What is de Quervain's tendonitis?
First dorsal compartment tendonitis, more commonly known as de Quervain’s tendonitis or tenosynovitis after the
Swiss surgeon Fritz de Quervain, is a condition brought on by irritation or inflammation of the wrist tendons at the base
of the thumb (see Figure 1, 1A). The inflammation causes the compartment (a tunnel or a sheath) around the tendon to swell and enlarge, making thumb and
wrist movement painful. Making a fist, grasping or holding objects—often infants—are common painful movements
with deQuervain’s tendonitis.
What causes de Quervain's
The cause of de Quervain’s tendonitis is an irritation of the tendons at the
base of the thumb, usually caused by taking up a new, repetitive activity. New mothers are especially prone to this type
of tendonitis: caring for an infant often creates awkward hand positioning, and hormonal fluctuations associated with pregnancy
and nursing further contribute to its occurrence. A wrist fracture can also predispose a patient to deQuervain’s tendonitis,
because of increased stresses across the tendons.
and symptoms of de Quervain's tendonitis
Pain over the thumb-side of the wrist is the main symptom.
The pain may appear either gradually or suddenly, and pain is located at the first dorsal compartment (see Figure 1, 1A) at the wrist. Pain may radiate down the thumb or up the forearm. Hand and thumb motion increases pain, especially with
forceful grasping or twisting. Swelling over the base of the thumb may include a fluid-filled cyst in this region. There
may be an occasional “catching” or “snapping” when moving the thumb. Because of the pain and swelling,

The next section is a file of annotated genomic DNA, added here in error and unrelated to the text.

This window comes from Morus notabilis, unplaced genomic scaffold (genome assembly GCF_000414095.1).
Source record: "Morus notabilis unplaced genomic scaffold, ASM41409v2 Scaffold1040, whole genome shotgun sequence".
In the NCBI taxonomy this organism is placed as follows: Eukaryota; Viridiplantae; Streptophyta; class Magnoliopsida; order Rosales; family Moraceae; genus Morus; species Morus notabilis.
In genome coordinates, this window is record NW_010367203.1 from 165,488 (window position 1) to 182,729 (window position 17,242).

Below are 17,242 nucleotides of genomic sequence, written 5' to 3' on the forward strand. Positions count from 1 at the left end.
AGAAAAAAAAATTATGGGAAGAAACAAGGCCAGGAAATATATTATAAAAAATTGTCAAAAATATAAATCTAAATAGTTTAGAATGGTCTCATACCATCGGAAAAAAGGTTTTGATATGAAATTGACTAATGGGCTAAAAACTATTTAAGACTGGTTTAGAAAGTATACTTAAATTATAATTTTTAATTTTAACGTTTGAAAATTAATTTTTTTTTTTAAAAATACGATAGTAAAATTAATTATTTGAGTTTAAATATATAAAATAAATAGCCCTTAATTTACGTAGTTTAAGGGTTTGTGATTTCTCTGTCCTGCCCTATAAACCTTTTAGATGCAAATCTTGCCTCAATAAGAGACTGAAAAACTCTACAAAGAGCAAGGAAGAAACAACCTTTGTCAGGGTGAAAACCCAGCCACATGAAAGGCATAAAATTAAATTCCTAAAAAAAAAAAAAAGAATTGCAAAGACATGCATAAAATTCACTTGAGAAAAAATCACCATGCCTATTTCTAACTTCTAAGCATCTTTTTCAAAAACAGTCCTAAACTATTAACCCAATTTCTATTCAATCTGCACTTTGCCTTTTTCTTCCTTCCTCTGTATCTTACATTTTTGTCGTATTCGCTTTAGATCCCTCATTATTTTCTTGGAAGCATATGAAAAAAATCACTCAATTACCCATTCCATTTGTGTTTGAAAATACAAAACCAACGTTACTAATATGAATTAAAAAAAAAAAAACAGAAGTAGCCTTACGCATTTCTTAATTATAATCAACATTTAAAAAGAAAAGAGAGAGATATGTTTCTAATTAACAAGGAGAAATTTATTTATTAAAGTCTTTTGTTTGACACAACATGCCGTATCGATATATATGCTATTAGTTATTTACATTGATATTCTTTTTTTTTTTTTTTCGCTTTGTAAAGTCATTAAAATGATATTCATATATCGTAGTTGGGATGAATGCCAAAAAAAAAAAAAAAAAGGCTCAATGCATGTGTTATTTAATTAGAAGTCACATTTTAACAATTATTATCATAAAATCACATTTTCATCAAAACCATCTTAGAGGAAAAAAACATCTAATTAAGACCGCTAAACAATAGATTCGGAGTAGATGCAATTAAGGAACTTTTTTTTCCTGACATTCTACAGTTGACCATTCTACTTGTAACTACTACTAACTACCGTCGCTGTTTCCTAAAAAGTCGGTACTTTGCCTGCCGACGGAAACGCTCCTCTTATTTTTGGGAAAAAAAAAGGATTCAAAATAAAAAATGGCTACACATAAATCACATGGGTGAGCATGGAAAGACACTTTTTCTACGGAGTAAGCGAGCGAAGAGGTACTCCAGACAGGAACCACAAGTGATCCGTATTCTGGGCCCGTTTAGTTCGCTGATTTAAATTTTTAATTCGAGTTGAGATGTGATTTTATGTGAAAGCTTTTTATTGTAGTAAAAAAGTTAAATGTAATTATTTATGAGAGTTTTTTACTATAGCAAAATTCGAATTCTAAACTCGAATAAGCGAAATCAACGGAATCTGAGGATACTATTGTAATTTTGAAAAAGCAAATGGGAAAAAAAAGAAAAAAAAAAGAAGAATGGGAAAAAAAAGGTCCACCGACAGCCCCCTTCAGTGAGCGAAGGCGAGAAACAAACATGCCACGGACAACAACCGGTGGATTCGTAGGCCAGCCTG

motion such as pinching may be difficult. Irritation of the nerve lying on top of the tendon sheath may cause numbness on
the back of the thumb and index finger.
de Quervain's tendonitis
Tenderness directly over the tendons on the thumb-side of the wrist is
the most common finding. A test is generally performed in which the patient makes a fist with the fingers clasped over the
thumb. The wrist is then bent in the direction of the little finger (see Figure 2 and 3). This maneuver can be quite painful for the person with de Quervain’s tendonitis.
Treatment of de Quervain's tendonitis
The goal is to relieve the pain caused by
the irritation and swelling. Your doctor may recommend:
- Rest the thumb and
wrist by wearing a splint
- Oral anti-inflammatory medication may be recommended.
- A cortisone-type of steroid may be injected into the tendon compartment as
another treatment option.
Each of these non-operative treatments help
reduce the swelling, which typically relieves pain over time. In some cases, simply stopping the aggravating activities
may allow the symptoms to go away on their own.
When symptoms are severe or
do not improve, surgery may be recommended. The surgery opens the compartment to make more room for the inflamed tendons,
which breaks the vicious cycle where the tight space causes more inflammation. Normal use of the hand can usually be resumed
once comfort and strength have returned. Your hand surgeon will advise the best treatment for your situation.
Figure 1: The first dorsal compartment. There are six
compartments on the dorsal, or back, side of the wrist. The first and third compartments house tendons which control the
de Quervain’s Tendonitis
Figure 2 and 3: Finkelstein maneuver, a helpful
test to diagnose de Quervain’s Tendonitis. Figure 2 shows the first dorsal compartment relaxed; Figure 3 shows the
compartment stretched when the fist is bent toward the little finger.
© 2009 American Society for Surgery of the Hand. Developed by the ASSH Public Education Committee